Pages Navigation Menu

Breaking news in Uganda and around the world

Wolokoso: Gen Moses Ali blasts minister

Gen Moses Ali, the first deputy prime minister, may be a humorous fellow but when he acts tough, he has few equals.

On Tuesday when he took charge as leader of government business in parliament, a female minister suffered his wrath because she wanted to dodge the plenary session.

Jennifer Namuyangu, the minister of state for Local Government, tried to sneak out of the House to attend to private business. But as she waited for her driver at the main entrance of parliament, in came the burly Moses Ali.

“What are you doing outside? You have to go in the plenary. Go back in,” Ali shouted at her.

At first Namuyangu appeared confused. She put on a sheepish smile and grudgingly walked back to the chambers. However, after ten minutes, she came back outside.

“This man thinks we are young children,” she was overheard telling a colleague within the earshot of journalists.

Little wonder that speaker Rebecca Kadaga has sent parliament on recess because the executive has failed to generate business.

MP Abiriga’s wild views on Arua fires

Yusuf Ibrahim Abiriga, the Arua municipality MP, is a man of wild and, at times, unconventional thoughts. Last week, he attributed the ‘mysterious’ fire that gutted down 28 houses in Arua municipality to sin.

“A house starts burning during daytime by itself but the mayor is arresting witchdoctors. Why is he arresting them? They are not the ones setting the houses ablaze. That thing happened when I was RDC and when I visited a family of 15 people, I saw myself houses just begin burning. I went there and other houses caught fire in my presence from the roof coming down.”

Abiriga said God is angry because people are committing sin.

“I told the mayor to leave them [witchdoctors]. You know in a community if people are committing many sins, God can punish them in any way by setting your houses ablaze or by making you get accidents. God cannot punish you if you have not committed any wrong.

Ssewanyana’s idea creates unease

When Allan Ssewanyana, the Makindye West MP, proposed that each MP contributes Shs 500,000 towards supporting the Uganda Cranes, he thought his colleagues would warmly welcome the idea.

But some MPs were overheard grumbling that they could not raise this money when some of their voters are going without food.

“Because he represents an urban constituency where he did not spend much during campaigns, he thinks it is very easy for one to contribute money for The Cranes. In my constituency, that amount [Shs 500, 000] is like a billion. People are going without food,” a female legislator said.

If Ssewanyana’s proposal succeeds, The Cranes will be Shs 215.5 million richer.

Babirye lobbies for talent fund

You cannot reap where you did not sow, goes a common saying. This is the message Judith Babirye, the Buikwe Woman MP, seemed to be communicating to government when parliament convened to pay tribute to Uganda Cranes for qualifying for the Africa Cup of Nations.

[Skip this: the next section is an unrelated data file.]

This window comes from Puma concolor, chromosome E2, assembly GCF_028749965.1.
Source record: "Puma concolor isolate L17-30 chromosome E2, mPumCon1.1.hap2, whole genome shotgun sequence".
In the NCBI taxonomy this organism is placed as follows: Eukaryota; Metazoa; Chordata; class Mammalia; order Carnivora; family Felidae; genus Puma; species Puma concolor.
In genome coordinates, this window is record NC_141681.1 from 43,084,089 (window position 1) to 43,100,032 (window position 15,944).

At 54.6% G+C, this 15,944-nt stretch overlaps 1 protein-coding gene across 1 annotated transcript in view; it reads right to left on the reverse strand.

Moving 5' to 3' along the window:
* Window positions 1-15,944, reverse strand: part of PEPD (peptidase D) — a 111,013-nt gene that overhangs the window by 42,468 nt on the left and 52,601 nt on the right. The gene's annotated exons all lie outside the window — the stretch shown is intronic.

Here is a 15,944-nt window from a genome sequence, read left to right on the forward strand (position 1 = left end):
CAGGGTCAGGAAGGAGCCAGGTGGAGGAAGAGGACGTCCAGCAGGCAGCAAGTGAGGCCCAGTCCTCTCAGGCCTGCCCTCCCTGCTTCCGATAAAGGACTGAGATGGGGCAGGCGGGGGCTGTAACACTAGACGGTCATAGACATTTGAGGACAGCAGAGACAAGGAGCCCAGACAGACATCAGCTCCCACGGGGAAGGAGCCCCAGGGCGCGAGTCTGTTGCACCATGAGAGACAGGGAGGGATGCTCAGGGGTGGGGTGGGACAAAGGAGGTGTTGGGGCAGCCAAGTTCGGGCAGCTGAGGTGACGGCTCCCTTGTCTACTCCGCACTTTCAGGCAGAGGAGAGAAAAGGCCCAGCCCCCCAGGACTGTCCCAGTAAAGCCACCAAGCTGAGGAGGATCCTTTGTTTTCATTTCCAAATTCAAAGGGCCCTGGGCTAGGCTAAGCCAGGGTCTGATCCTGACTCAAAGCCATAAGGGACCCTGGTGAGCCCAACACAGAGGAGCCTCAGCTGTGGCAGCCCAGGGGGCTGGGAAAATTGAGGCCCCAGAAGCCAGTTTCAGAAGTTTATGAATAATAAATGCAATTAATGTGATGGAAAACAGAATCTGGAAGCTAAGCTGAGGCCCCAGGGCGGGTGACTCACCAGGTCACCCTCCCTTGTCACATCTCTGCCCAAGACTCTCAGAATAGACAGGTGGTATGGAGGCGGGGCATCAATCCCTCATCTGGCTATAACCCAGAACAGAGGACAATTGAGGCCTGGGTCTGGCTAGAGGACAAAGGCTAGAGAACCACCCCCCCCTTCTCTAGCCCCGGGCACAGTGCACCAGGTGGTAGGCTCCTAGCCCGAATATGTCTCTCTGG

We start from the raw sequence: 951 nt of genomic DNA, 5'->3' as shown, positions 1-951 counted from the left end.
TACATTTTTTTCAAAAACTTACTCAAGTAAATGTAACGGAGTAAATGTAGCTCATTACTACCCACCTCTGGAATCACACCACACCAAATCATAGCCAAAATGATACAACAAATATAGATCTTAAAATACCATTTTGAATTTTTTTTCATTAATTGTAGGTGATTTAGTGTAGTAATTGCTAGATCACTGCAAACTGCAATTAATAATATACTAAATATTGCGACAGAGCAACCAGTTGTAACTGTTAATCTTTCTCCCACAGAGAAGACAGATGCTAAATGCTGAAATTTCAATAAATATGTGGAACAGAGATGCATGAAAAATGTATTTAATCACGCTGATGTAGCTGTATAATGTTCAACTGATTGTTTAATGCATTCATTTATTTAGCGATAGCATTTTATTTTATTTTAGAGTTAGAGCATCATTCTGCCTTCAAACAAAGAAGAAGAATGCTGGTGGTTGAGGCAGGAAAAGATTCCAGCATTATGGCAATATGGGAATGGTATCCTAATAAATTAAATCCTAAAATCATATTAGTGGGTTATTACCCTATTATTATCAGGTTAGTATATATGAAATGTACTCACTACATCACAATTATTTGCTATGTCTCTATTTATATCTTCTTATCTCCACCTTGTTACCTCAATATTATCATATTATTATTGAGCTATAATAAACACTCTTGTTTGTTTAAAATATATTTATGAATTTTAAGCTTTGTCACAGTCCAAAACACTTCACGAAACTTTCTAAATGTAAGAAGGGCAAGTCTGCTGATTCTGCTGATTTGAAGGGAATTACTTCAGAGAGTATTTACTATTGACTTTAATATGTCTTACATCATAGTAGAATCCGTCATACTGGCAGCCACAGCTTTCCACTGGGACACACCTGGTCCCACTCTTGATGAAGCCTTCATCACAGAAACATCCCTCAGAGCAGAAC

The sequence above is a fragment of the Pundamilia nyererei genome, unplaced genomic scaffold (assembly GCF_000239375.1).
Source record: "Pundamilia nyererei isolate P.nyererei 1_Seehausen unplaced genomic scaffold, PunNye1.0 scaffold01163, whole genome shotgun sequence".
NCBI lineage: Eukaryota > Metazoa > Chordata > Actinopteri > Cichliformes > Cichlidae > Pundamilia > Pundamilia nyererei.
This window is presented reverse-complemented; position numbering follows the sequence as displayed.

She said if Uganda is to succeed in the sports arena, there is need for government to establish a talent development fund.

“Talent requires very little funds. Let us help these young people with some money and before we know it, they will be successful,” she said.

Babirye argued that since the youth constitute the highest percentage of the population, if they are helped, government will shoot two birds with one stone.

First, their success will bring glory to the nation and secondly, sports will be a form of employment. Her submission appears to have convinced many MPs who stamped their feet thunderously. Wolokoso, too, believes this is a brilliant idea.

EALA aspirants camp at parliament

Elections for the East Africa Legislative Assembly may be months away but some incumbents are not leaving anything to chance in an effort to be re-elected.

Susan Nakawuki, who is serving her first term, has already begun courting MPs, who determine who goes to EALA. Last week, she pitched camp at parliament and was seen making her case to the MPs.

“Honourable, can you give me a second,” Nakawuki was overheard trying to plead with a female MP.

Besides Nakawuki, some former MPs are also laying strategies on how they can enter the regional parliament. In the same vein, Patrick Nsanja, the former Ntenjeru South MP, and Emmanuel Dombo have made parliament their second home.

This post was syndicated from Breaking and latest news, analysis, comments, business, lifestyle, entertainment and sports from Uganda. Click here to read the full text on the original website.

Follow us on twitter @theugandatoday

Also, Like us on facebook

Leave a Reply

Be the First to Comment!

Notify of
avatar
wpDiscuz